Five families in Oldpet area here are engaged in doll-making for a livelihood. For them, doll-making is not only an economic proposition but a passion. They have been mastering the craft of making the doll for more than three generations.
Though the doll business is seasonal like Navarathri and Vinayaka Chathurthi, the family members have to toil for the whole year to meet the demand from Khadi-Craft in Salem, Krishnagiri and Hosur and wholesale dealers in Mysore.
During the festive season, the family members work 18 hours a day to meet the demand.
K. Chengilakshmi told The Hindu that though the demand was seasonal, they have to toil throughout the year (except one month gap after Deepavali). Her husband K. Kumar and son K. Suresh are also engaged in the trade. Bulk buyers such as Khadi-Craft place orders in March/April. Once the orders are obtained, the procurement of raw materials begin.
Ms. Chengilakshmi said the dolls were made of clay, papier-mache (mix of powdered cigarette boxes with paste made of tapioca powder) and plaster of paris and cement.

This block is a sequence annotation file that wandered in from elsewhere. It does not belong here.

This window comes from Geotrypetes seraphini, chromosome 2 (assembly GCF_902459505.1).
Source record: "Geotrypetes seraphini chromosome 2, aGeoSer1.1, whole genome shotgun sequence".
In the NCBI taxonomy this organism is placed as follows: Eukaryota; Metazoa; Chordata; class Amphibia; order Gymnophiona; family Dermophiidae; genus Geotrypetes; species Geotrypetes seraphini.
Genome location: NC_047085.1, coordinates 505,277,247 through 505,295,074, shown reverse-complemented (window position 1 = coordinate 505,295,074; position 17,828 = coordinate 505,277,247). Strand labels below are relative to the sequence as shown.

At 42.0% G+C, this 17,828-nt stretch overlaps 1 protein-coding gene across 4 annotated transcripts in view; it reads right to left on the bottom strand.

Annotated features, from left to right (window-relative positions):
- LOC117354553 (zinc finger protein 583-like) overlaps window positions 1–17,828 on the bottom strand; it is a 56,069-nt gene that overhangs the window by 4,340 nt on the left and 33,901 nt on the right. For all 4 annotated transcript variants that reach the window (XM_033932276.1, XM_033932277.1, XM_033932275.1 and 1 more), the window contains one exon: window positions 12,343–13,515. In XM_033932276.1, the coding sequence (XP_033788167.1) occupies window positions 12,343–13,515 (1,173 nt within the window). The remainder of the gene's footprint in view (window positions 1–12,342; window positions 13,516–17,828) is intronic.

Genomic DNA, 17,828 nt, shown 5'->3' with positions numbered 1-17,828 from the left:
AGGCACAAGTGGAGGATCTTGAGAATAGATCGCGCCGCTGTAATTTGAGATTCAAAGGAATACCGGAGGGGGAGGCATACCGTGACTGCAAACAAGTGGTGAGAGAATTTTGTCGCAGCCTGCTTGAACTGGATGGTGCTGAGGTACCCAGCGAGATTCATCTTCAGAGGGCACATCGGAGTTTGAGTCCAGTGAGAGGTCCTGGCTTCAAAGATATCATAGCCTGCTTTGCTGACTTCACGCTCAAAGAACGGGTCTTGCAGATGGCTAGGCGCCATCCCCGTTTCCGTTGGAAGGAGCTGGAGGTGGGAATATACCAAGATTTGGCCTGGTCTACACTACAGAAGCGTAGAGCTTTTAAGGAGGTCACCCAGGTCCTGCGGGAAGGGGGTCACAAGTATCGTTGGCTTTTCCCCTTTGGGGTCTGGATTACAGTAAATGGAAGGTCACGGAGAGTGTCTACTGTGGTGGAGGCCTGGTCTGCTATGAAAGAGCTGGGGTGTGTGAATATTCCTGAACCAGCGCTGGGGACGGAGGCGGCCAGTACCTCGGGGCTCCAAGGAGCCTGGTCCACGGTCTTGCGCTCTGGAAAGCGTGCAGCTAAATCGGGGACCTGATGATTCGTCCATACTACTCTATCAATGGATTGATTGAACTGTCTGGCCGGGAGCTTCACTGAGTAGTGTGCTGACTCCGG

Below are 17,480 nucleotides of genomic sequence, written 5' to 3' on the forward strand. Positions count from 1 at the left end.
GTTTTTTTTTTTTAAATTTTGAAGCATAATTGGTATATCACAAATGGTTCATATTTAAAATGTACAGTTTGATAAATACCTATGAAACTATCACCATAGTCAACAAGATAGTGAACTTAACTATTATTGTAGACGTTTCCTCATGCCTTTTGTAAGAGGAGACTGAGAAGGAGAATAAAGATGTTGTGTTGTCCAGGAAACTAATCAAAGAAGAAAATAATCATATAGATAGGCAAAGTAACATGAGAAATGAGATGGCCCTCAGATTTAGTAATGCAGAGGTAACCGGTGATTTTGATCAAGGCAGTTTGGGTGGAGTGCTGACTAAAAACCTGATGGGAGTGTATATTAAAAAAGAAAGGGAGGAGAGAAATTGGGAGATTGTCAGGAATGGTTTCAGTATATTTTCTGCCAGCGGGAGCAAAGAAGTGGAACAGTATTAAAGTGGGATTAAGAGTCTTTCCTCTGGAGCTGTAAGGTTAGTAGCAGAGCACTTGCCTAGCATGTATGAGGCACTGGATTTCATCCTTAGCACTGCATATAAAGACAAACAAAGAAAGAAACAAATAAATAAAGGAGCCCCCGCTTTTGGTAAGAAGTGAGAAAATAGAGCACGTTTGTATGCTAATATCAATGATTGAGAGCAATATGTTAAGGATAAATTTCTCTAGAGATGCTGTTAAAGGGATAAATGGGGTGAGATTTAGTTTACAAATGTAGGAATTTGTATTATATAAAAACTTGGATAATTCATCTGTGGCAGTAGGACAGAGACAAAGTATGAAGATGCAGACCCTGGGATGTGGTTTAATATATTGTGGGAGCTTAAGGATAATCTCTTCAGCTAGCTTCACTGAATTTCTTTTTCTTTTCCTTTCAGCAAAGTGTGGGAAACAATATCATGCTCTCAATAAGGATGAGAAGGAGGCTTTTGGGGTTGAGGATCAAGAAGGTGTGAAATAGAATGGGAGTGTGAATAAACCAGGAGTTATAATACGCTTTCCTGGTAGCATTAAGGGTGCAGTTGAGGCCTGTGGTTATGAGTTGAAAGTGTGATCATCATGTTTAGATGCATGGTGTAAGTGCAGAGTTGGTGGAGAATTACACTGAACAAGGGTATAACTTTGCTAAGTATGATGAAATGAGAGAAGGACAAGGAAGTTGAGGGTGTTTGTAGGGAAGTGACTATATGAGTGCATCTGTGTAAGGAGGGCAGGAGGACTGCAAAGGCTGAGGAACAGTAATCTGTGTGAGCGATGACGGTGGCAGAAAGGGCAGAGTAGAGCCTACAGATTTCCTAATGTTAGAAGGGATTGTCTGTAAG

Casting the die was a challenging task because it involved creativity and closer attention to detail, she added.
Die-making would take about four months and the drying process another one month. Painting of the idols would then begin. Clay idols were fast moving, particularly during Navaratri, Krishna Jayanthi and Vinayaka Chaturthi, she added.
She said this year special products were a set of Twelve Alwars (price ranging from Rs. 4,000), seven pieces of Parkadal (Rs. 2,000), Thirupathi Swings (Rs. 5,000) and Mysore Dhasera (Rs. 5,000).
As the doll-makers had to stock the finished products for months together, they appealed to the government to grant bank loans at concessional rate of interest, to be repaid at the end of the festive season.